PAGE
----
Roses are not the delicate flowers we make them out to be, but moving them at the right time makes their transition easier. When to transplant often goes hand in hand with the bush's pruning requirements.
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Roses will be less stressed by a move during their dormant season--fall and winter. November through February is ideal, depending on the gardener's area. There is no need to plant after the ground is frozen or while it is very hot.
Planting during these months means that liquid root stimulator, applied to the rose bush during watering, will have time to work before summer's high temperatures. This product helps avoid transplant shock.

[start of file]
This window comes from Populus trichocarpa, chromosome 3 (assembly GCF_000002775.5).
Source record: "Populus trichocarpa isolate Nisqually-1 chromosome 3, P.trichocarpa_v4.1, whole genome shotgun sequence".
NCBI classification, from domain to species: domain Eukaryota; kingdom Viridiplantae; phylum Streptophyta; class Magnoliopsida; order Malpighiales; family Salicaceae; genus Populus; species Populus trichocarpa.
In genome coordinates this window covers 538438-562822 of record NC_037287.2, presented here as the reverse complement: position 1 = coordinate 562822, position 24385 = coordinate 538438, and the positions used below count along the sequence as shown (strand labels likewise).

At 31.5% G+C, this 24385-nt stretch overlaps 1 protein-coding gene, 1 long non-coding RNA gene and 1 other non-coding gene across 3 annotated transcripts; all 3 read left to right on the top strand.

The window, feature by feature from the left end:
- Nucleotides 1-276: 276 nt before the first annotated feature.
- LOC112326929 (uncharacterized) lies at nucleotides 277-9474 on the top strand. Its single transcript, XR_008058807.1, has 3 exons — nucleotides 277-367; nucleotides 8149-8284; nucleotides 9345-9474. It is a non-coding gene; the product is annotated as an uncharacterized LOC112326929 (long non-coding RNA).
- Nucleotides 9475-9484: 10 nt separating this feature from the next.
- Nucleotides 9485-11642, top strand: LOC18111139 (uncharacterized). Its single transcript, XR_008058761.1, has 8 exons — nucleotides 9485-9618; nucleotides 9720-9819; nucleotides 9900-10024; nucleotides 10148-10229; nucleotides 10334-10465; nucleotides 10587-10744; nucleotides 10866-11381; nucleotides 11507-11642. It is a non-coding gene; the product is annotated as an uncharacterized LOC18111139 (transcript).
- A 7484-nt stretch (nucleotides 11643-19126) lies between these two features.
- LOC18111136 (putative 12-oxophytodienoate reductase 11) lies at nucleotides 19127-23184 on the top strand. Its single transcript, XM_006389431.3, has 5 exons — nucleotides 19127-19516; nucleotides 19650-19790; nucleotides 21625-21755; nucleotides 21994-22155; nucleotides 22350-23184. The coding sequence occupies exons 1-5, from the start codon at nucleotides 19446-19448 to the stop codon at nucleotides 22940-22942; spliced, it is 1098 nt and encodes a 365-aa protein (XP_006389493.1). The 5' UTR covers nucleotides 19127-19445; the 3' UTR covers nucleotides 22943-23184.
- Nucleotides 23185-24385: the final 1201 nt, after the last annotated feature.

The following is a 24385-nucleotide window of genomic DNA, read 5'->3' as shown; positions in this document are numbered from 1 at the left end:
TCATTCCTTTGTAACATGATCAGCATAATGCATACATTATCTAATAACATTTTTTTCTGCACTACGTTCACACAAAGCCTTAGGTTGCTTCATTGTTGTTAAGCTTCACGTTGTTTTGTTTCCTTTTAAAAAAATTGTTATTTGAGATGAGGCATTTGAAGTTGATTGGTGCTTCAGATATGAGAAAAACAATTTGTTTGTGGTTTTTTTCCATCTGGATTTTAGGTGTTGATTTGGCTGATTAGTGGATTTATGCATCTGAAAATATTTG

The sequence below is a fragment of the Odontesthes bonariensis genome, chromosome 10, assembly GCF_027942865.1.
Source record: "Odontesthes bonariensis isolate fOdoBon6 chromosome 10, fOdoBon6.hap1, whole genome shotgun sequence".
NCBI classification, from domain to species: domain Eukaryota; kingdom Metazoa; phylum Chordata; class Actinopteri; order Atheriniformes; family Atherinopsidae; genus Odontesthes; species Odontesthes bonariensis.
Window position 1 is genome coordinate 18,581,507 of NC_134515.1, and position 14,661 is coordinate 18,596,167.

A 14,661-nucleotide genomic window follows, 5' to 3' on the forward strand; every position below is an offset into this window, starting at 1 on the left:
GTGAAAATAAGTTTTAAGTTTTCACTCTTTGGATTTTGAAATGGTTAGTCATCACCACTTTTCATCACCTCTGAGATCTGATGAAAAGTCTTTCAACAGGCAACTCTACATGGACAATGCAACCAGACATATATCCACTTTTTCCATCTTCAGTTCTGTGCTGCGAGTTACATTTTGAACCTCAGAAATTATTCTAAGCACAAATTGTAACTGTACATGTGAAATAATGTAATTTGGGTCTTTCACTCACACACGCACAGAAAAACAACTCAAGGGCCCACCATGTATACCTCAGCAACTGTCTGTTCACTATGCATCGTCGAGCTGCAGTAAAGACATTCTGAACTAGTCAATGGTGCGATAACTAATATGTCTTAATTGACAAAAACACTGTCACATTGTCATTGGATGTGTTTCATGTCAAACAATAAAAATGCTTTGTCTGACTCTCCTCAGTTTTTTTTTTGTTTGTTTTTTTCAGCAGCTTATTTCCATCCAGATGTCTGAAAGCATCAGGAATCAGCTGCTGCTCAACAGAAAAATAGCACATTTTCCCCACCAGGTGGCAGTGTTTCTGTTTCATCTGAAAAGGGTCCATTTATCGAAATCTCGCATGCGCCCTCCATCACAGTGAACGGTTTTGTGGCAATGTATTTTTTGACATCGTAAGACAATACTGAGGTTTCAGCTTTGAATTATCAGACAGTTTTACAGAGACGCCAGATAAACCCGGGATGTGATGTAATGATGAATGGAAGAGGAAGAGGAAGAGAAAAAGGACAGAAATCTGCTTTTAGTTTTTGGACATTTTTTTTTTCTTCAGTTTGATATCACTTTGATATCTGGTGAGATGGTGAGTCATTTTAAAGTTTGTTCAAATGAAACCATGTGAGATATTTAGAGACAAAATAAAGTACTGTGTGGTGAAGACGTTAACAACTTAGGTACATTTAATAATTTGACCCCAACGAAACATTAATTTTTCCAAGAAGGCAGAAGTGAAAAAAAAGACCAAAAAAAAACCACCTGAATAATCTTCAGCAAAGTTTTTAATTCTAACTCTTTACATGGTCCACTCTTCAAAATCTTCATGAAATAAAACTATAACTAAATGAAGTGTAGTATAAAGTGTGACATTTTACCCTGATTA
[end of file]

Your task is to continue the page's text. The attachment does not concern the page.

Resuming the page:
When a rose bush is transplanted, water is of the utmost importance. The plant has fewer roots, and cool weather allows soil around them to remain moist for longer, so there is less maintenance. A thorough watering twice or three times a week is sufficient.
People have differing opinions on whether to prune a rose before transplanting. Some prefer to let foliage be burned back naturally and others see pruning as conserving nutrition for the roots. If the rose is to be pruned, it should be done within a day or two of a move.
Pruning influences when people move their roses, because it encourages plants to grow tender leaves. Those in cold climates may wait until the end of winter when the ground has thawed. In warm climates, people often move roses at the beginning of fall, because any growth burned by frost will have a chance to recover before spring.